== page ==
Make Your Own Sauerkraut


Sauerkraut is one of the oldest and most popular fermented foods. It can be found here in Jackson at grocery stores such as Lucky’s Market and the Jackson Whole Grocer, as well as at weekly farmer’s markets around town (like tonight’s People’s Market). However, there does seem to be some mystery surrounding this superfood. Maybe it has something to do with the process of making sauerkraut, which most people assume is a labor of love, or possibly the fact that its appearance doesn’t necessarily scream “eat me!”. Regardless, I am here to tell you two things: 1. You should be eating sauerkraut. 2. It is incredibly easy to make!


Sauerkraut has numerous benefits for your microbiome, and impacts every system in your body: from your immunity to your metabolism.

Gut health

Sauerkraut is rich in live probiotics that support your whole-body health, such as Leuconostoc mesenteroides, Lactobacillus plantarum, Pediococcus pentosaceus and Lactobacillus brevis. The more diverse the bacteria in your gut, the healthier your body, which is why consuming fermented foods is an excellent addition to supporting the health of your microbiome.

Immune health

The probiotics, vitamin C, iron and hundreds of phytonutrients in sauerkraut enhance your immune system. 80 percent of your immunity resides in your gut, so the bacteria that live there can either dampen or enhance your immune system. This is because they maintain the integrity of the intestinal wall. Leaky gut is a perfect example of a condition where the microbes are not doing their job and the tight junctions in the gut have become loose, letting food molecules and other bacteria in – this when the immune system gets compromised.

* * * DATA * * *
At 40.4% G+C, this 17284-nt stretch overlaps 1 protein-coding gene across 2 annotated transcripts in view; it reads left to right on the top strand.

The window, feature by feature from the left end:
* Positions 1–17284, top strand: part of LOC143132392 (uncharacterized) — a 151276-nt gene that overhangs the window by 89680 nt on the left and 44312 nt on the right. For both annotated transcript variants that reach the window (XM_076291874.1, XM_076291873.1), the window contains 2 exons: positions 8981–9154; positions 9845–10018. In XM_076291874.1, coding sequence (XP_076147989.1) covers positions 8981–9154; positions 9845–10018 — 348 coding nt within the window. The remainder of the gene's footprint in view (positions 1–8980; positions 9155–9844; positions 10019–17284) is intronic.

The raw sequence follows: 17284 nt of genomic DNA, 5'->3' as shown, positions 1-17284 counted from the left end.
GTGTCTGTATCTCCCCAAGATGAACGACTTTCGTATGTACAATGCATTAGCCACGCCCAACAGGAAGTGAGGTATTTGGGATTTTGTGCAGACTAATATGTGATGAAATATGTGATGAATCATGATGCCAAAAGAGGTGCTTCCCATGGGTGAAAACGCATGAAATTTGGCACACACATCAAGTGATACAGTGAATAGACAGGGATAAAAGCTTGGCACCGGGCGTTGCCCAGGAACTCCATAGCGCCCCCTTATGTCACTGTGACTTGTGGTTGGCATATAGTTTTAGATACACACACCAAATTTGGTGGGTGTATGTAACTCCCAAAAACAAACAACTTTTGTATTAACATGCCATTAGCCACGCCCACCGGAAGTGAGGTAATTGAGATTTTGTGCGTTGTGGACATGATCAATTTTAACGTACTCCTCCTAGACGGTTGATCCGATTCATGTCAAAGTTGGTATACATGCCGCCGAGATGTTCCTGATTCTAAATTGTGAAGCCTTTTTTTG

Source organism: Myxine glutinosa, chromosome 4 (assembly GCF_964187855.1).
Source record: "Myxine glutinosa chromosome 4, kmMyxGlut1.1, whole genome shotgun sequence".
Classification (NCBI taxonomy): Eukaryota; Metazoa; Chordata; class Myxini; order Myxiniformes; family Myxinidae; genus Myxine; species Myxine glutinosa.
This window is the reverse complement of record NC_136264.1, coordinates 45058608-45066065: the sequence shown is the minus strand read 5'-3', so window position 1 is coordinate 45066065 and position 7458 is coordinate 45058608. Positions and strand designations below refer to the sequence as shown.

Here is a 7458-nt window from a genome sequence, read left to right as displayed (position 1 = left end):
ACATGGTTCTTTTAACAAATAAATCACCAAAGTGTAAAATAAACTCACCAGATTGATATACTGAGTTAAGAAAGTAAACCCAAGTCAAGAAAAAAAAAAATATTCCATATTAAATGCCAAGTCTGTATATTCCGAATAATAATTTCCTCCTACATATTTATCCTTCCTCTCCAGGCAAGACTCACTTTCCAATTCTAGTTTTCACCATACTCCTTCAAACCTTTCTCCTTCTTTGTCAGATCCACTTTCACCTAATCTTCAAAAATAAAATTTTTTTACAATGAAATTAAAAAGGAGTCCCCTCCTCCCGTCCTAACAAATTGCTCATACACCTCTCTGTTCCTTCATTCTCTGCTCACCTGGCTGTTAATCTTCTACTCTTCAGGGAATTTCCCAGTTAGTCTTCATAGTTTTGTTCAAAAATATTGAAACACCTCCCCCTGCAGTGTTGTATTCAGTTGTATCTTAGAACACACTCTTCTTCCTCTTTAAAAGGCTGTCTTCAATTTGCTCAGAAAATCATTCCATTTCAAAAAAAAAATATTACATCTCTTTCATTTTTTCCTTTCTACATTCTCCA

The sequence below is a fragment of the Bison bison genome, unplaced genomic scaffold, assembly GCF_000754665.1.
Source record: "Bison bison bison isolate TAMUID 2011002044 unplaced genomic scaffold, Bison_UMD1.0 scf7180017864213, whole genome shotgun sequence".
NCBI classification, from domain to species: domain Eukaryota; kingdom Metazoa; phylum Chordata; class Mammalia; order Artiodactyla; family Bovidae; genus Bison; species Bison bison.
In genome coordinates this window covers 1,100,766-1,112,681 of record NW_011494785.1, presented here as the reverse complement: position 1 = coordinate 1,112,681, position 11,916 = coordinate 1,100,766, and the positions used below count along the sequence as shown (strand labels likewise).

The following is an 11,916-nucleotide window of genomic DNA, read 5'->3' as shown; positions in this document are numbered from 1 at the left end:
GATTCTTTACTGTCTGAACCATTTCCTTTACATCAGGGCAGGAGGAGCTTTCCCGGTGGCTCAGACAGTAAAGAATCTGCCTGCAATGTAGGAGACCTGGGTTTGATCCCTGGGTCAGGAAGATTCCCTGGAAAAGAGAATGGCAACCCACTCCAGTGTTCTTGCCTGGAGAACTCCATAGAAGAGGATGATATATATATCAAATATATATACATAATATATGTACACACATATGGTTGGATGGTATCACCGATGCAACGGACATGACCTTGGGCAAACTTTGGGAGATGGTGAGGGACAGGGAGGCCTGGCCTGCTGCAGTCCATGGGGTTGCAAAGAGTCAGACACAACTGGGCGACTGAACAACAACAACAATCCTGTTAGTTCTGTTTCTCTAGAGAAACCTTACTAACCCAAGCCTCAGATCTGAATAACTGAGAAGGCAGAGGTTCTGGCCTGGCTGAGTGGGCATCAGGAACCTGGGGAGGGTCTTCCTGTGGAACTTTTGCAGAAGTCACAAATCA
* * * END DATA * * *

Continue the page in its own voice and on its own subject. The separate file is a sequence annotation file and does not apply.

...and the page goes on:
Cancer prevention

Cabbage is considered a cancer prevention superfood because it contains phytonutrients that enhance detoxification of certain carcinogenic enzymes and are toxic to many types of cancer cells. In fact, the consumption of cruciferous veggies has been linked with inhibiting the development of breast cancer.

Pick up a head of cabbage at tonight’s People’s Market, and make your own at home with the following recipe:

Easy Sauerkraut


  • 1 large head organic cabbage
  • 1-2 tablespoons high-quality salt (such as Himalayan or Celtic)


  • Peel off the top 2 layers of cabbage leaves and set aside (*You're going to use these to top the sauerkraut with)
  • Shred or chop the rest of the cabbage and sprinkle on 1-2 tablespoons of sea salt (use more salt for a crunchier kraut).
  • Using your hands, massage the cabbage until you start to see the water being drawn out of the cabbage and it's softening. (This will take a few minutes. This water becomes your brine and it's essential for sauerkraut to work.)
  • Using a clean, wide-mouthed mason jar, begin to stuff the cabbage bit by bit into the jar and press down with your hands or a utensil. You want to pack down the cabbage, limiting the amount of air in the jar.
  • As you work your way to the top of the jar, the brine should eventually be higher than the cabbage.
  • Leave about 1-1 1/2 inches of space from the top of the cabbage and the lid.
  • Using the cabbage leaf you set aside, fold it up and press it over the top of the shredded cabbage inside the jar, press it down. (You don't eat this cabbage, it is to keep the kraut beneath the brine.)
  • Place lid on mason jar, it doesn't have to be tight.
  • Place the jar out of direct sunlight on a plate in case the juices start to seep out of the jar.
  • Depending how warm your home is, the kraut will take anywhere from 3-7 days.
  • Give it a taste test after 3 days: if it's tangy to your liking, seal the top and place in the fridge. The fermentation will stop and it will keep for months in your fridge.

About Author

Tory is an Integrative Nutrition Health Coach, working at the Meno Clinic in Wilson, WY. As a former Bostonian, she moved to Wyoming simply to ski some of the world's best terrain. Although the mountains brought her here, it was the people and aura of Jackson itself that has convinced her to stay. Tory takes full advantage of the outdoor access here in Jackson, spending most of her time trail running, mountain biking and skiing. Follow along for yummy recipes and healthy living ideas!

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